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Recent Reports
Author:
Haiqing Guo, Marcos Vanella, Richard E. Lyon, Randall McDermott, Sean Crowley, & Paul Scrofani
Abstract:

Hidden fire in an aircraft overhead inaccessible-area is hazardous to in-flight safety and could lead to catastrophic disaster. In this case, fire detection at the earliest stage requires an improved understanding of the heat and mass transfer in overhead areas with curved fuselage sections. In this effort, an experimental campaign was conducted at the FAA William J. Hughes Technical Center on different fire scenarios for the Boeing747-SP overhead inaccessible-area to advance knowledge on this phenomenon and provide validation data for the Fire Dynamics Simulator (FDS). Extensive work has been done recently to enable computer simulation of fire on complex geometries within this tool. Therefore, we use the experimental data obtained to perform validation of said capability. Model validation results are defined in terms of thermocouple readings measured and computed with satisfactory overall agreement.

Report:
Pages:
42
Size:
3.63 MB
Author:
Steven M. Summer
Abstract:

The Fuel Tank Flammability Assessment Method (FTFAM) is a Federal Aviation Administration-developed computer model designed as a comparative analysis tool to determine airplane fuel tank flammability as a requirement of Title 14 Code of Federal Regulations Section 25.981. The model uses Monte Carlo statistical methods to determine the average fuel tank flammability of a fleet of airplanes based upon randomly selecting certain unknown variables over defined distributions for a large number of flights. The FTFAM iterates through each flight, calculating the flammability exposure time of each flight given the data input provided by the user. Calculating this flammability exposure time for a sufficiently large number of flights results in statistically reliable flammability exposure data. These calculations can be performed for fuel tank types utilized in transport airplanes, including body tanks located in the fuselage, wing tanks, and center wing tanks. The program can also be modified by the user to determine fuel tank flammability when a flammability reduction means is employed.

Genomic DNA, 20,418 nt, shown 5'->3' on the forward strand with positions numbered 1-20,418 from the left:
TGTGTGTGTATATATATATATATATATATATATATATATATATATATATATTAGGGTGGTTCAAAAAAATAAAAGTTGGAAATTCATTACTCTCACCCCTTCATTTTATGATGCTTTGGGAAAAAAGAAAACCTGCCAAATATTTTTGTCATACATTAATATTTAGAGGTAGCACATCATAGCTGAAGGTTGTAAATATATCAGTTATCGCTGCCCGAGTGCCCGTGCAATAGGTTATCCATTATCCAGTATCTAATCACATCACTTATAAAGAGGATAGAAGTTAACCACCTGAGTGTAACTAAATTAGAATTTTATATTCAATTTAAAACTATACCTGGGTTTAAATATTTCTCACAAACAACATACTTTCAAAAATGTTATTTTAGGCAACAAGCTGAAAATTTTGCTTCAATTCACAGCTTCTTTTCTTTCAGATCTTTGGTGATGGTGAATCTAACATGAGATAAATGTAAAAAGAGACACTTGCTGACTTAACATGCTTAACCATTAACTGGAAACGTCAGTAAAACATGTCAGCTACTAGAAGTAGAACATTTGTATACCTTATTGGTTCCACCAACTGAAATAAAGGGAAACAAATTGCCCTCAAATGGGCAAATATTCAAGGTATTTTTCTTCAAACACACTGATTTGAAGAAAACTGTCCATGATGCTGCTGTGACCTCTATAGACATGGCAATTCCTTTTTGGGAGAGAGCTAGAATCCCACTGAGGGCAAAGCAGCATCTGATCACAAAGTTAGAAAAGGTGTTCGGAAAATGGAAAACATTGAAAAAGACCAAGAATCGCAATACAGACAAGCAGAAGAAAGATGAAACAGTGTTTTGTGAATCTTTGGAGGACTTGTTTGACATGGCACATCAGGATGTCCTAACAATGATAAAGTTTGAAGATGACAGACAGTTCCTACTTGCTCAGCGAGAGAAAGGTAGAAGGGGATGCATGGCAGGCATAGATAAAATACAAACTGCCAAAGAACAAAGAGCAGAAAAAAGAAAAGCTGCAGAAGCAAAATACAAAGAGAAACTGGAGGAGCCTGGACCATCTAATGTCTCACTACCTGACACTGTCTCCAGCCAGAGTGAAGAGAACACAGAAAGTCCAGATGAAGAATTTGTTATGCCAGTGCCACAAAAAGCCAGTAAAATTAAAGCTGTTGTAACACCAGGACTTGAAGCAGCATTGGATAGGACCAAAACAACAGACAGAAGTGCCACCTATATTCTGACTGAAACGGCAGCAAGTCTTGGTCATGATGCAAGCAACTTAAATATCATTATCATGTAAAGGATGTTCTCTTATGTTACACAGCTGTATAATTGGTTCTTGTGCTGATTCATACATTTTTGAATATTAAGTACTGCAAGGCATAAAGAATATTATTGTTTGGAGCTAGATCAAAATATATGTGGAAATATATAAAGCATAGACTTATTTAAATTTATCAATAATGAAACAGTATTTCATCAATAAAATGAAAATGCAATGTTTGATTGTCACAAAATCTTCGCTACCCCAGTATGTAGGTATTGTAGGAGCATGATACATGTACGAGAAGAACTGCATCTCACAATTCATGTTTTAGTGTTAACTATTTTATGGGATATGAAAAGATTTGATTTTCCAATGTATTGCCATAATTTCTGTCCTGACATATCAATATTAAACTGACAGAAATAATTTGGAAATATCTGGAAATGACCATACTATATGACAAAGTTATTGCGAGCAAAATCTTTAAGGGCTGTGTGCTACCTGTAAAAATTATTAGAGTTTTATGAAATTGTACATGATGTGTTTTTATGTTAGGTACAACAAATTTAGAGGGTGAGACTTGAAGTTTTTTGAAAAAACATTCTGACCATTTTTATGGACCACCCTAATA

This report serves as a user’s manual for this computer model to assist the user in its operation and to discuss the permissible changes that may be made to this model specific to a particular fleet of aircraft. It is updated through version 11 of the FTFAM. The user should reference Advisory Circular 25.981-2A for additional guidance on when to use this model and for a discussion of interpretation of results.

Report:
Pages:
83
Size:
896 KB
Author:
Natallia Safronava, Richard E. Lyon, and Richard N. Walters
Abstract:

A physically based microscale combustion parameter for early stage fire growth, called the fire growth capacity (FGC) (J/g-K), is derived from a simple burning model. The FGC combines the ignitability and heat release of the material into a single parameter that can be measured in a microscale combustion calorimeter (MCC) using the standard ASTM D7309 method. The FGC measured at microscale (10^6 kg) in the MCC successfully ranks commercial materials according to their behavior in bench (kg) scale flame (UL 94 V) and fire (14 CFR 25) tests. For this reason, FGC is being evaluated by an aviation industry working group as an alternate means of complying with Federal Aviation Administration fire performance requirements of cabin materials in transport category aircraft when a small component of a certified cabin material must be changed due to cost, availability, performance or environmental concerns. The intent of this report is to validate the proposed methodology and criteria for comparing the components of aircraft cabin materials with respect to flammability. Results for twelve industry case studies were collected and analyzed. In 95% of the cases, the proposed similarity criteria successfully detects a significant change in 14 CFR 25 fire test performance of two materials.

Report:
Pages:
44
Size:
1.3 MB